gms | German Medical Science

62nd Annual Meeting of the German Society of Neurosurgery (DGNC)
Joint Meeting with the Polish Society of Neurosurgeons (PNCH)

German Society of Neurosurgery (DGNC)

7 - 11 May 2011, Hamburg

Bilateral globus pallidus internus stimulation for intractable Gilles de la Tourette syndrome – are we after the right target?

Meeting Abstract

  • J.H. Mehrkens - Neurochirurgische Universitätsklinik, Ludwig-Maximilians-Universität München
  • S. Dehning - Psychiatrische Universitätsklinik, Ludwig-Maximilians-Universität München
  • B. Feddersen - Neurologische Universitätsklinik, Ludwig-Maximilians-Universität München
  • N. Müller - Psychiatrische Universitätsklinik, Ludwig-Maximilians-Universität München
  • K. Bötzel - Neurologische Universitätsklinik, Ludwig-Maximilians-Universität München

Deutsche Gesellschaft für Neurochirurgie. Polnische Gesellschaft für Neurochirurgen. 62. Jahrestagung der Deutschen Gesellschaft für Neurochirurgie (DGNC), Joint Meeting mit der Polnischen Gesellschaft für Neurochirurgen (PNCH). Hamburg, 07.-11.05.2011. Düsseldorf: German Medical Science GMS Publishing House; 2011. DocMO.12.04

DOI: 10.3205/11dgnc089, URN: urn:nbn:de:0183-11dgnc0894

Published: April 28, 2011

© 2011 Mehrkens et al.
This is an Open Access article distributed under the terms of the Creative Commons Attribution License (http://creativecommons.org/licenses/by-nc-nd/3.0/deed.en). You are free: to Share – to copy, distribute and transmit the work, provided the original author and source are credited.


Outline

Text

Objective: The application of deep brain stimulation (DBS) in Gilles de la Tourette syndrome (GTS) has come into focus in recent years with the Globus pallidus internus (GPi) as one possible target. Here, we present the results of six patients with intractable GTS who underwent bilateral GPi-DBS.

Methods: Electrode implantation (DBS 3387, Medtronic) was performed under propofol anesthesia with MRI-guided stereotaxy followed by implantation of the permanent stimulation system (Soletra (1)/Kinetra (3), Activa PC (2), Medtronic). Initially, the standard settings also used for dystonia were chosen (monopolar stimulation, amplitude 2.5 V, pulse width 120 µsec, frequency 130 pps). Electrode position was verified by MRI and clinical outcome was assessed using the Yale Global Tic Severity Scale (YGTSS), the Verbal Learning Memory Test (VLMT) and the Stroop-Test. Median follow-up was 17 months (range 3-54 months).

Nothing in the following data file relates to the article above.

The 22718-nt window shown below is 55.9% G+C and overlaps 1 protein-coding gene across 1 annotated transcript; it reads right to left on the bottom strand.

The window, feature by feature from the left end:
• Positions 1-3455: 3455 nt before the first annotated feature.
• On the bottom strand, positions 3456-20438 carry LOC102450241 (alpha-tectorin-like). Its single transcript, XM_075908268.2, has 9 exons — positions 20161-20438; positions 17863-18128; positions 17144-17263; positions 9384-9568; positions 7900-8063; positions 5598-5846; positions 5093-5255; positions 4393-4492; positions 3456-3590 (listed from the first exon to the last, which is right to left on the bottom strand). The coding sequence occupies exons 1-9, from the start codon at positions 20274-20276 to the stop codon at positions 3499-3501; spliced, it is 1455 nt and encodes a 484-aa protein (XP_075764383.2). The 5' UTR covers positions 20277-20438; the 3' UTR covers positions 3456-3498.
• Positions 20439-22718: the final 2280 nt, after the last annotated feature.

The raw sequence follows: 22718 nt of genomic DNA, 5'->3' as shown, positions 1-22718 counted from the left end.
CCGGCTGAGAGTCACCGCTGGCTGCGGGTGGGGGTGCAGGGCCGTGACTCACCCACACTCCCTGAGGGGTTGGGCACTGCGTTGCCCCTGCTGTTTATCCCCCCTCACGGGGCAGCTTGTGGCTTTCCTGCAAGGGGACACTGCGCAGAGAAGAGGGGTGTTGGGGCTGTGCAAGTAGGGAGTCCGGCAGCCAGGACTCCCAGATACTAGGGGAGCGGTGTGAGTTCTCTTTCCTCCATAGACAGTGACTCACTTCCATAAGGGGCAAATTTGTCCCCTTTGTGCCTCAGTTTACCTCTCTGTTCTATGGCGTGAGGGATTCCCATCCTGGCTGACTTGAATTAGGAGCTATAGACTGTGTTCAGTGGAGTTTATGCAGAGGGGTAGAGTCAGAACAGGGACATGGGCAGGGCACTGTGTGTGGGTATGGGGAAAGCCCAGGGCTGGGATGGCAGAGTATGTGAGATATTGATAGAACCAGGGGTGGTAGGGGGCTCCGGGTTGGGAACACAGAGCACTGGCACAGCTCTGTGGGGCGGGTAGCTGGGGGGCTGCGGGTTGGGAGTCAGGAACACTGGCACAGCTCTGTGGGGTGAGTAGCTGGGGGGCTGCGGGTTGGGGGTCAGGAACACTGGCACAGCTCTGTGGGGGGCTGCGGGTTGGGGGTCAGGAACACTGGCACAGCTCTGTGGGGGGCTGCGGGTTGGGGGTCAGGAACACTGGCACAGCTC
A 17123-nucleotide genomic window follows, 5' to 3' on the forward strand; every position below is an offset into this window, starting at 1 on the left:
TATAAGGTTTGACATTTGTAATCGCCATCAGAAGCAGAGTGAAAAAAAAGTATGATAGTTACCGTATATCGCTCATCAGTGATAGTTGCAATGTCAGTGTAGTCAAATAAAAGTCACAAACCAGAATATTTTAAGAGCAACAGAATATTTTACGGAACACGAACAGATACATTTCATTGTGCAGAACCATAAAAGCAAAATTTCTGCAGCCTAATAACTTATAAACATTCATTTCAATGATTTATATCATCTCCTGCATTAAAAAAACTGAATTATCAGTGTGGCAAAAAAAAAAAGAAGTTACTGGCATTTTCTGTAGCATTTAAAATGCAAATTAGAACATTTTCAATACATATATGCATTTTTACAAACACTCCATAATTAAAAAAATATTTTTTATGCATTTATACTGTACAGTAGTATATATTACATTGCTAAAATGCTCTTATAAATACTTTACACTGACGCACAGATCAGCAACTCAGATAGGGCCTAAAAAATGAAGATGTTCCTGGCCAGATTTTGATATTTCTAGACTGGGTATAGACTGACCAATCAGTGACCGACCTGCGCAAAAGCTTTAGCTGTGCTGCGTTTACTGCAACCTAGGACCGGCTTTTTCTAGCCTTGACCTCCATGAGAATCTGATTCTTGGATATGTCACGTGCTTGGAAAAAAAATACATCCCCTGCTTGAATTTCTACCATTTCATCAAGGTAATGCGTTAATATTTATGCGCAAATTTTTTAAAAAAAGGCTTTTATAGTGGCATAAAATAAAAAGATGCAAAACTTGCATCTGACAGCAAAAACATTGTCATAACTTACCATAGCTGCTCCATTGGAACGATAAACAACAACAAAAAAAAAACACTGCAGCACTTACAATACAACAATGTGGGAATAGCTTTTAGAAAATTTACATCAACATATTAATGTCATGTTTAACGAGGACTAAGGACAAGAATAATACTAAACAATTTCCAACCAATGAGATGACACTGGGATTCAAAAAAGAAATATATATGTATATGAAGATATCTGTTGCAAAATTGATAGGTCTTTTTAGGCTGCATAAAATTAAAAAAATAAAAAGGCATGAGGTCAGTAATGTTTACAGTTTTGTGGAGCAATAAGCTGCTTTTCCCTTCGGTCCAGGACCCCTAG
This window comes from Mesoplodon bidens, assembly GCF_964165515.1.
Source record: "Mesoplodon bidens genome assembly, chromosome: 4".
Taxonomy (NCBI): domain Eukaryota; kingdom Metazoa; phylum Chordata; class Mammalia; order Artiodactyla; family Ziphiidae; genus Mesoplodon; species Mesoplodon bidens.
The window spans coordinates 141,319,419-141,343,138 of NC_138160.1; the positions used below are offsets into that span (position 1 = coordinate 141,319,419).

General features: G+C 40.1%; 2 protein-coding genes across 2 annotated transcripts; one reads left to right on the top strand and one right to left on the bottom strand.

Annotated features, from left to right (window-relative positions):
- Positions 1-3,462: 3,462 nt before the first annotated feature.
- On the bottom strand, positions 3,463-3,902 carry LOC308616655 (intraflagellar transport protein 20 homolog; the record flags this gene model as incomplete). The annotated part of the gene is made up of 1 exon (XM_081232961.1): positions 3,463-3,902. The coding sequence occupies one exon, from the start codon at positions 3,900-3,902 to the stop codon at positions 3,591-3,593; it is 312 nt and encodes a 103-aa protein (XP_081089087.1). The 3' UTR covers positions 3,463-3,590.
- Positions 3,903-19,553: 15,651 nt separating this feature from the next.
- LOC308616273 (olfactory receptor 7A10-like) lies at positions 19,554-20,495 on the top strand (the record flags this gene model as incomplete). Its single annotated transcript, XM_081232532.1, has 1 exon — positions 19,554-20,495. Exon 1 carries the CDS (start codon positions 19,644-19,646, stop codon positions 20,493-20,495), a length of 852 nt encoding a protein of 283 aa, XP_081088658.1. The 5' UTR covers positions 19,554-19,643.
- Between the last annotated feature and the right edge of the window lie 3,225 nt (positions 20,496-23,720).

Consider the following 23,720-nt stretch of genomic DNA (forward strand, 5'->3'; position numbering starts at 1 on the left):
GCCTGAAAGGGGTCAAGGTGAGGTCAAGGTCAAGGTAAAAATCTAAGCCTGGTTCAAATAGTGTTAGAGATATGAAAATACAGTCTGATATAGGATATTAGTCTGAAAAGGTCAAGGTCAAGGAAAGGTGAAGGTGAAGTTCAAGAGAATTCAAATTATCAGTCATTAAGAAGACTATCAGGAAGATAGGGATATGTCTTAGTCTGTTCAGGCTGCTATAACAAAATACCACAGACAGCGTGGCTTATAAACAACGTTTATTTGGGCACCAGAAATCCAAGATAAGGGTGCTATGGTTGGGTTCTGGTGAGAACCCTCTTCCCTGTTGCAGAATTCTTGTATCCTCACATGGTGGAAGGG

Results: Mean age at surgery was 34 years (range 26-44 years, 3 female / 3 male). There was significant (p=0.001) clinical improvement in four patients documented by a reduction in the YGTSS of 88% (tic-free) in patient I (at 12/54 months), 80% in patient IV (at 21/30 months), 60% in patient V (at 6 months) and 50% in patient VI (at 3 months), respectively. Patients I and IV are off any “GTS-specific” medication. Very moderate/no effect was observed in patients II and III. A comparison of the responders and non-responders revealed that the predominant symptoms of the responders were vocal tics and self-injurious behaviour, whereas these symptoms were almost absent in the non-responders. Neuropsychological testing pre- and post-operatively showed identical cognitive function. No surgery- or therapy-related morbidity was observed.

Conclusions: GPi-DBS – in the posteroventrolateral part – seems to offer a promising therapy in otherwise intractable GTS in selected patients. Vocal tics, self-injurious behavior, and complex motor tics seem to form a cluster of symptoms that may eventually respond better to (pvl) GPi-DBS. Controlled prospective studies are mandatory, not only to detect the “best” target point, but also to select suitable candidates on the basis of their individual symptoms that may predict their responsiveness to DBS.